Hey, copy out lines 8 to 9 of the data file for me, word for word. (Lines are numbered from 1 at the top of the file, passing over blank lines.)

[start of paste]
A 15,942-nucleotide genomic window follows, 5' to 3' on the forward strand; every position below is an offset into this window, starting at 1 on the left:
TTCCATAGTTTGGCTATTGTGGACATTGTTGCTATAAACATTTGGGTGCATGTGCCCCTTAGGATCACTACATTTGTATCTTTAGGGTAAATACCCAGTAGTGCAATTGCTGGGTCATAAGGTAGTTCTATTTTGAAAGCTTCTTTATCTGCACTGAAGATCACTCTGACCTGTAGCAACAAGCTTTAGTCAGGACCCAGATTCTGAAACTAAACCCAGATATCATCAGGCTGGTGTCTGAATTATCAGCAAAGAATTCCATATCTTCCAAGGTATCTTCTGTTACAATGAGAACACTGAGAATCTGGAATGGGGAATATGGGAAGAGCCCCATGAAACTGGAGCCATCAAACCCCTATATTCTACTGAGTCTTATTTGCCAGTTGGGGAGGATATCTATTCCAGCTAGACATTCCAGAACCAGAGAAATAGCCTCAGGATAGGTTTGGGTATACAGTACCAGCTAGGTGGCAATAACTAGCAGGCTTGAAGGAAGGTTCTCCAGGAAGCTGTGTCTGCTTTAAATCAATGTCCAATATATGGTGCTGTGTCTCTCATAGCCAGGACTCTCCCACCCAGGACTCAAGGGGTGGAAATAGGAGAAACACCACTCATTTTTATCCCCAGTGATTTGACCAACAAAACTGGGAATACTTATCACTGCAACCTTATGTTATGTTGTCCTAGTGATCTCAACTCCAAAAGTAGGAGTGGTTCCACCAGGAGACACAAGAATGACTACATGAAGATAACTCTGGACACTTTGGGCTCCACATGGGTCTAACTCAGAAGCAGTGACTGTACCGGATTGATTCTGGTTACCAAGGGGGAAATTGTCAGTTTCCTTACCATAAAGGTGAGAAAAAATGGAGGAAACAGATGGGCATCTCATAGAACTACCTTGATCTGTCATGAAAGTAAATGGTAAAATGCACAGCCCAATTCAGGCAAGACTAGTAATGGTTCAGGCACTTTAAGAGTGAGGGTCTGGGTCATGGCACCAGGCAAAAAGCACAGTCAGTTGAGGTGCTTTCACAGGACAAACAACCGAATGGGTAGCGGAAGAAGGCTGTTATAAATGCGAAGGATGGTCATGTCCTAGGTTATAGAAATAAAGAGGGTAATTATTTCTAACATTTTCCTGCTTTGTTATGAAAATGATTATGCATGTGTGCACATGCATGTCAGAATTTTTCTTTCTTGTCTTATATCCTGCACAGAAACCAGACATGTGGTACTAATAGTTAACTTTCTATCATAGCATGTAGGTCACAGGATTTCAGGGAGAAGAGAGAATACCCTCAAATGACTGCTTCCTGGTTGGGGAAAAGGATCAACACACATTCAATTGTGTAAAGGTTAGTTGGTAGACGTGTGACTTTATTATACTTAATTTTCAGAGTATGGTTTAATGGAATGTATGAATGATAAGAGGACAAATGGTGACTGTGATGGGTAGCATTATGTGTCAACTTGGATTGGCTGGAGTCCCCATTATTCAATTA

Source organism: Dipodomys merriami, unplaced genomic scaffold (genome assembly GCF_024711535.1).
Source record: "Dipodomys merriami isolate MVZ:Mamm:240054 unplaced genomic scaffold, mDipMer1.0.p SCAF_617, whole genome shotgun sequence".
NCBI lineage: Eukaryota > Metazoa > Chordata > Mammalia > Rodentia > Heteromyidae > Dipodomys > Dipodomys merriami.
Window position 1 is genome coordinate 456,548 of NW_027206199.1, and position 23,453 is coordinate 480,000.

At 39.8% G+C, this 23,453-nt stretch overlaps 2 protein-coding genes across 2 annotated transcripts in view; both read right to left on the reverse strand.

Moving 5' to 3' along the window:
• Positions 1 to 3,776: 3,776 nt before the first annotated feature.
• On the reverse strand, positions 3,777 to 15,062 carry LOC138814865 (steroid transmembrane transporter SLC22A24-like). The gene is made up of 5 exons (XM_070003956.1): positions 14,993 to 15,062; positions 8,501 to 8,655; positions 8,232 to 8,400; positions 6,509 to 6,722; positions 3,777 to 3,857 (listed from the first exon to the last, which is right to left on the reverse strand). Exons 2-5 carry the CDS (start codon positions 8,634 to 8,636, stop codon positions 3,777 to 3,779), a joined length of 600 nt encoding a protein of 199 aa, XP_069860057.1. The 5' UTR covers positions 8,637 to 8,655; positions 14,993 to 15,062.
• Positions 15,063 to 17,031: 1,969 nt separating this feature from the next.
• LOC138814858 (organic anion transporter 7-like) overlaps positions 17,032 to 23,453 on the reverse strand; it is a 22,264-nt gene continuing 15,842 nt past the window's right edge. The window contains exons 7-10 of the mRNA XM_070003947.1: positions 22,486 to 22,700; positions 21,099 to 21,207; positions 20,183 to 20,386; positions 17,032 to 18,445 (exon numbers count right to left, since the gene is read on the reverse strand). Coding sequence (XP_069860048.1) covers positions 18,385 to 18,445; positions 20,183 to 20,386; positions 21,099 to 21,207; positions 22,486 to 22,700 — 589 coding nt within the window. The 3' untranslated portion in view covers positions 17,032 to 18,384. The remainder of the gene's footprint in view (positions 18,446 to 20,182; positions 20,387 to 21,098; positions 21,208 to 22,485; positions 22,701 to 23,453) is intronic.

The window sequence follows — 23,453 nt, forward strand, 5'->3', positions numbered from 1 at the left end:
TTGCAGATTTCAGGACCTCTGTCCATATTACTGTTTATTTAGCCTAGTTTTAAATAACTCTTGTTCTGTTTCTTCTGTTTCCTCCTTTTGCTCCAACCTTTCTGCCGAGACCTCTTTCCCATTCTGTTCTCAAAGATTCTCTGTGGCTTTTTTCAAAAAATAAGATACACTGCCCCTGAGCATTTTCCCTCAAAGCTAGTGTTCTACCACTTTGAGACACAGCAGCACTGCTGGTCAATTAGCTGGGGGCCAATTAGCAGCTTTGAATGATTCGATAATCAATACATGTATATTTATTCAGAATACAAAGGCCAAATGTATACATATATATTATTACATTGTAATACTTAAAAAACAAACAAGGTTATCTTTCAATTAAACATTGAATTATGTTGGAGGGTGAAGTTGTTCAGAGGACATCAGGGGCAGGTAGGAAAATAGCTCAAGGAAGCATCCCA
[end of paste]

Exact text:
Moving 5' to 3' along the window:
• Positions 1 to 3,776: 3,776 nt before the first annotated feature.